Poland2 November 2006
Bad pupil Poland refuses to abolish prison sentences for defamation
Reporters Without Borders today condemned the Polish constitutional court’s decision to uphold article 212 of the criminal code, under which defaming or publicly humiliating someone is punishable by up to a year in prison, or two years if done in the media.
“Confirming article 212 endorses the highest judicial authorities’ refusal to let Poland’s legislation on free expression evolve,” the press freedom organisation said. “Other countries in central and eastern Europe are repealing laws criminalizing defamation, but Poland insists on keeping this draconian provision.”
Reporters Without Borders added: “Moldova and Romania have made an effort to draw closer to European Union legislation but Poland, which was one of the first countries to benefit from the expansion eastwards, is emerging as the European Union’s bad pupil as regards free expression.”
The constitutional court recognised that free expression is “one of the most important values of a democratic state” but decided that personal dignity and honour come first. Many international human rights organisations continue to call for the repeal of prison sentences for press offences, which violate article 10 of the European Convention on Human Rights.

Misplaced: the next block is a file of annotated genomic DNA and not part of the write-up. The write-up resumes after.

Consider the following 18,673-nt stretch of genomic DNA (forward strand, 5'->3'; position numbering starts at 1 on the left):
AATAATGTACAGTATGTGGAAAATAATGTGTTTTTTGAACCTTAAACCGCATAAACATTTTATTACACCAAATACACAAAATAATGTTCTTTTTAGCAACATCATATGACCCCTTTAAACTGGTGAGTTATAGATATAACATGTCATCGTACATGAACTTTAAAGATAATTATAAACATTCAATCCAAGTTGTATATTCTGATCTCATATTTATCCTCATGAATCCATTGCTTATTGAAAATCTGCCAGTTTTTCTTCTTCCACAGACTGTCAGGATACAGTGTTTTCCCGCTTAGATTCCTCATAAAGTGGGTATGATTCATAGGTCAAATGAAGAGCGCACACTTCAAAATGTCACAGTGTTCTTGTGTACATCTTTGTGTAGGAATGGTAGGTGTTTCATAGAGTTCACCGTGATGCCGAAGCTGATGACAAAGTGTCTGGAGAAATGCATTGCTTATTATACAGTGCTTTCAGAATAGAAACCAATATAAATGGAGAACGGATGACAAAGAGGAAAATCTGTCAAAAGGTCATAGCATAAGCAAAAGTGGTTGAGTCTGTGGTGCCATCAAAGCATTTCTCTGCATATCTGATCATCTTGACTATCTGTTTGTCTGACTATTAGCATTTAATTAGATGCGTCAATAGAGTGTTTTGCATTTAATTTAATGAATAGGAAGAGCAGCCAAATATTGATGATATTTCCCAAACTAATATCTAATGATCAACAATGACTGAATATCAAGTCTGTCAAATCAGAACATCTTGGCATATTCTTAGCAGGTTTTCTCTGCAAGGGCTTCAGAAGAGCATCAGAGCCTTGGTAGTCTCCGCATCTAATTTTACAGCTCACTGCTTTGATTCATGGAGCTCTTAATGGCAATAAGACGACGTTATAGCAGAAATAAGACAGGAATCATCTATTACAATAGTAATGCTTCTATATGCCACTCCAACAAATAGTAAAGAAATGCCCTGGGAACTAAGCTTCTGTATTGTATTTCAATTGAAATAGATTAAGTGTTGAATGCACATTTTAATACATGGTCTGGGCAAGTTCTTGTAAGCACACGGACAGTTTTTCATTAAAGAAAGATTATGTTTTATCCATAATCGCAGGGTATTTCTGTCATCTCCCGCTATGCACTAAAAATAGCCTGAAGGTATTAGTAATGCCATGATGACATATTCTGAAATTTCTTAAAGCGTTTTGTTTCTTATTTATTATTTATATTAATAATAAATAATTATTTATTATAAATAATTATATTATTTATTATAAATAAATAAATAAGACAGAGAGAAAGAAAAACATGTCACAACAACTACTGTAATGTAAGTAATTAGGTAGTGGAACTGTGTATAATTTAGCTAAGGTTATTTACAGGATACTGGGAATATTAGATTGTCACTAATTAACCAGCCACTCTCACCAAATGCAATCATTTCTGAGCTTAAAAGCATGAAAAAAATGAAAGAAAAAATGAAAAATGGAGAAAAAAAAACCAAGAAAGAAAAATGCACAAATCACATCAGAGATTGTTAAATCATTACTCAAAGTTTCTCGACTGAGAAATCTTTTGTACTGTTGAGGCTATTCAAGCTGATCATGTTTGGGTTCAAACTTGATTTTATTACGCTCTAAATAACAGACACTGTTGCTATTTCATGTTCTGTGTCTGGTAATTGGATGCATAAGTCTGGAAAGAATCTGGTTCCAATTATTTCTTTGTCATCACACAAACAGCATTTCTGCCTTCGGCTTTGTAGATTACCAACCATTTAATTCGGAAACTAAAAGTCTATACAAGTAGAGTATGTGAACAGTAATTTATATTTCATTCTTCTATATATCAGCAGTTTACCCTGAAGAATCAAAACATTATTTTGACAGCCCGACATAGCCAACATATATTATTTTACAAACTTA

The press has been the target of prosecutions since Lech Kaczynski became president in October 2005. Andrzej Marek, the editor of the weekly Wiesci Polickie, was detained for two days in January 2006 for writing about an official’s alleged corruption. He could be sent back to prison following this decision by the constitutional court.
“We urge the Polish courts not to apply this article because, if they do, it could paralyse public debate in Poland,” Reporters Without Borders added.